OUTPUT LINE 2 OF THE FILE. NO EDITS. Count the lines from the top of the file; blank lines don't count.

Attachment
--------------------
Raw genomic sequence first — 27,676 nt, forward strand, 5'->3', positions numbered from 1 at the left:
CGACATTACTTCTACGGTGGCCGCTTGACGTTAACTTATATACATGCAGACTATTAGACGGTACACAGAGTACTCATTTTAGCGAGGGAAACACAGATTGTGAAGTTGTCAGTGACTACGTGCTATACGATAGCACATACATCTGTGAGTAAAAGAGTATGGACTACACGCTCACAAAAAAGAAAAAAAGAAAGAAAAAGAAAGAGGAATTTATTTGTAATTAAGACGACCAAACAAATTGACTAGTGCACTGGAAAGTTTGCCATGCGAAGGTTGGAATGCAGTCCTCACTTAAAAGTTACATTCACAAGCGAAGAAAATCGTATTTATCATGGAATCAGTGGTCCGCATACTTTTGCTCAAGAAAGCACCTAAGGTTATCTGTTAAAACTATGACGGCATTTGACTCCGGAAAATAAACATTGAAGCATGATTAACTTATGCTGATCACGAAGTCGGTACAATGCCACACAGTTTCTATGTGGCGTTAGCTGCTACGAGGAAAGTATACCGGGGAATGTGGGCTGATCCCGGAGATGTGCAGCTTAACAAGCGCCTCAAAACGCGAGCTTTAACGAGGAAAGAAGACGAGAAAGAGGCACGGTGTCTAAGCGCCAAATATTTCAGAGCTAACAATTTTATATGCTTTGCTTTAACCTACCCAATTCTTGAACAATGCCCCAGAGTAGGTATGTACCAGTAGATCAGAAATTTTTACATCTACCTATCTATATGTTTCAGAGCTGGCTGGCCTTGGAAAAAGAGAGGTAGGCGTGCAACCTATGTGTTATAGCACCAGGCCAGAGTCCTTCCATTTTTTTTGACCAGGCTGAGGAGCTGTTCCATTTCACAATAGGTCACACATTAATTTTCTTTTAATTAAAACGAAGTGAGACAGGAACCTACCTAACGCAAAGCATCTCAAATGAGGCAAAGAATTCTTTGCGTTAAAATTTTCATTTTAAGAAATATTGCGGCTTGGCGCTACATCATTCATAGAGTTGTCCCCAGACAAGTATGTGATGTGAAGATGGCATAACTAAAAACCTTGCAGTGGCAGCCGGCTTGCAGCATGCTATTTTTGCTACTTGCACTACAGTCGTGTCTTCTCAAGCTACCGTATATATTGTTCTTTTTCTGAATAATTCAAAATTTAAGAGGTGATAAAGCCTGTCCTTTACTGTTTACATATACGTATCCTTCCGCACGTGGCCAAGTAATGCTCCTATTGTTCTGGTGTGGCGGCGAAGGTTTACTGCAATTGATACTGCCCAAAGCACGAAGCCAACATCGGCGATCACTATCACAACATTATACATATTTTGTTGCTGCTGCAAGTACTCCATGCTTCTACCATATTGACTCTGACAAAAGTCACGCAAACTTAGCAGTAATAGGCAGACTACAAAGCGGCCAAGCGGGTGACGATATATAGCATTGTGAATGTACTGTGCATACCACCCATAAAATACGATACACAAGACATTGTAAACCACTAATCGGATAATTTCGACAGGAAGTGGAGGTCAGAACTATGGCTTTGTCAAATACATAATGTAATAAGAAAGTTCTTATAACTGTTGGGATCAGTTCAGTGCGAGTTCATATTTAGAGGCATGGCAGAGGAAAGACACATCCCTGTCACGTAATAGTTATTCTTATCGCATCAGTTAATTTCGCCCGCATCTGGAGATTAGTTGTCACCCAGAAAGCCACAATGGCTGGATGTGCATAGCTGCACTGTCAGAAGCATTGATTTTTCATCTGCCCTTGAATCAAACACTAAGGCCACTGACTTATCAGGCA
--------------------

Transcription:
CGACATTACTTCTACGGTGGCCGCTTGACGTTAACTTATATACATGCAGACTATTAGACGGTACACAGAGTACTCATTTTAGCGAGGGAAACACAGATTGTGAAGTTGTCAGTGACTACGTGCTATACGATAGCACATACATCTGTGAGTAAAAGAGTATGGACTACACGCTCACAAAAAAGAAAAAAAGAAAGAAAAAGAAAGAGGAATTTATTTGTAATTAAGACGACCAAACAAATTGACTAGTGCACTGGAAAGTTTGCCATGCGAAGGTTGGAATGCAGTCCTCACTTAAAAGTTACATTCACAAGCGAAGAAAATCGTATTTATCATGGAATCAGTGGTCCGCATACTTTTGCTCAAGAAAGCACCTAAGGTTATCTGTTAAAACTATGACGGCATTTGACTCCGGAAAATAAACATTGAAGCATGATTAACTTATGCTGATCACGAAGTCGGTACAATGCCACACAGTTTCTATGTGGCGTTAGCTGCTACGAGGAAAGTATACCGGGGAATGTGGGCTGATCCCGGAGATGTGCAGCTTAACAAGCGCCTCAAAACGCGAGCTTTAACGAGGAAAGAAGACGAGAAAGAGGCACGGTGTCTAAGCGCCAAATATTTCAGAGCTAACAATTTTATATGCTTTGCTTTAACCTACCCAATTCTTGAACAATGCCCCAGAGTAGGTATGTACCAGTAGATCAGAAATTTTTACATCTACCTATCTATATGTTTCAGAGCTGGCTGGCCTTGGAAAAAGAGAGGTAGGCGTGCAACCTATGTGTTATAGCACCAGGCCAGAGTCCTTCCATTTTTTTTGACCAGGCTGAGGAGCTGTTCCATTTCACAATAGGTCACACATTAATTTTCTTTTAATTAAAACGAAGTGAGACAGGAACCTACCTAACGCAAAGCATCTCAAATGAGGCAAAGAATTCTTTGCGTTAAAATTTTCATTTTAAGAAATATTGCGGCTTGGCGCTACATCATTCATAGAGTTGTCCCCAGACAAGTATGTGATGTGAAGATGGCATAACTAAAAACCTTGCAGTGGCAGCCGGCTTGCAGCATGCTATTTTTGCTACTTGCACTACAGTCGTGTCTTCTCAAGCTACCGTATATATTGTTCTTTTTCTGAATAATTCAAAATTTAAGAGGTGATAAAGCCTGTCCTTTACTGTTTACATATACGTATCCTTCCGCACGTGGCCAAGTAATGCTCCTATTGTTCTGGTGTGGCGGCGAAGGTTTACTGCAATTGATACTGCCCAAAGCACGAAGCCAACATCGGCGATCACTATCACAACATTATACATATTTTGTTGCTGCTGCAAGTACTCCATGCTTCTACCATATTGACTCTGACAAAAGTCACGCAAACTTAGCAGTAATAGGCAGACTACAAAGCGGCCAAGCGGGTGACGATATATAGCATTGTGAATGTACTGTGCATACCACCCATAAAATACGATACACAAGACATTGTAAACCACTAATCGGATAATTTCGACAGGAAGTGGAGGTCAGAACTATGGCTTTGTCAAATACATAATGTAATAAGAAAGTTCTTATAACTGTTGGGATCAGTTCAGTGCGAGTTCATATTTAGAGGCATGGCAGAGGAAAGACACATCCCTGTCACGTAATAGTTATTCTTATCGCATCAGTTAATTTCGCCCGCATCTGGAGATTAGTTGTCACCCAGAAAGCCACAATGGCTGGATGTGCATAGCTGCACTGTCAGAAGCATTGATTTTTCATCTGCCCTTGAATCAAACACTAAGGCCACTGACTTATCAGGCA